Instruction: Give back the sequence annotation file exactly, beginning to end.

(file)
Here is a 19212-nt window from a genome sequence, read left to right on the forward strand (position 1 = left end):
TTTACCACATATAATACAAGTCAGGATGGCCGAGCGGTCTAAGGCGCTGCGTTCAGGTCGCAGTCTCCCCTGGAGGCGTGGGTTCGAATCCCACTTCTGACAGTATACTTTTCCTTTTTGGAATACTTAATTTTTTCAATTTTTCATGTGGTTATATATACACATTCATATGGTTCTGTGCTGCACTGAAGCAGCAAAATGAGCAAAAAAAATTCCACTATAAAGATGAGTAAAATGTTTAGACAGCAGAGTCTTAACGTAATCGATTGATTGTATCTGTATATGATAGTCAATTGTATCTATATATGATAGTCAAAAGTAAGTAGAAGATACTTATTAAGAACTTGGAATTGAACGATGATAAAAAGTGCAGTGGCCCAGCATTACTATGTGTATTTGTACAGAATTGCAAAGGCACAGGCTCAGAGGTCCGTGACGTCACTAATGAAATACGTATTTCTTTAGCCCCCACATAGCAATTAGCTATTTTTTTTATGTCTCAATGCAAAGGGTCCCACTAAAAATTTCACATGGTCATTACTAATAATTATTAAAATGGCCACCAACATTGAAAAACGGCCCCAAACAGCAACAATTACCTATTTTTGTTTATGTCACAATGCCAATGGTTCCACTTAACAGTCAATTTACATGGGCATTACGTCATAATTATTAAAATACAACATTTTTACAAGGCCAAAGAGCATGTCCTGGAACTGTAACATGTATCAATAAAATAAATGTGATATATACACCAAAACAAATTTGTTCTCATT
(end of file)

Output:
Here is a 19212-nt window from a genome sequence, read left to right on the forward strand (position 1 = left end):
TTTACCACATATAATACAAGTCAGGATGGCCGAGCGGTCTAAGGCGCTGCGTTCAGGTCGCAGTCTCCCCTGGAGGCGTGGGTTCGAATCCCACTTCTGACAGTATACTTTTCCTTTTTGGAATACTTAATTTTTTCAATTTTTCATGTGGTTATATATACACATTCATATGGTTCTGTGCTGCACTGAAGCAGCAAAATGAGCAAAAAAAATTCCACTATAAAGATGAGTAAAATGTTTAGACAGCAGAGTCTTAACGTAATCGATTGATTGTATCTGTATATGATAGTCAATTGTATCTATATATGATAGTCAAAAGTAAGTAGAAGATACTTATTAAGAACTTGGAATTGAACGATGATAAAAAGTGCAGTGGCCCAGCATTACTATGTGTATTTGTACAGAATTGCAAAGGCACAGGCTCAGAGGTCCGTGACGTCACTAATGAAATACGTATTTCTTTAGCCCCCACATAGCAATTAGCTATTTTTTTTATGTCTCAATGCAAAGGGTCCCACTAAAAATTTCACATGGTCATTACTAATAATTATTAAAATGGCCACCAACATTGAAAAACGGCCCCAAACAGCAACAATTACCTATTTTTGTTTATGTCACAATGCCAATGGTTCCACTTAACAGTCAATTTACATGGGCATTACGTCATAATTATTAAAATACAACATTTTTACAAGGCCAAAGAGCATGTCCTGGAACTGTAACATGTATCAATAAAATAAATGTGATATATACACCAAAACAAATTTGTTCTCATT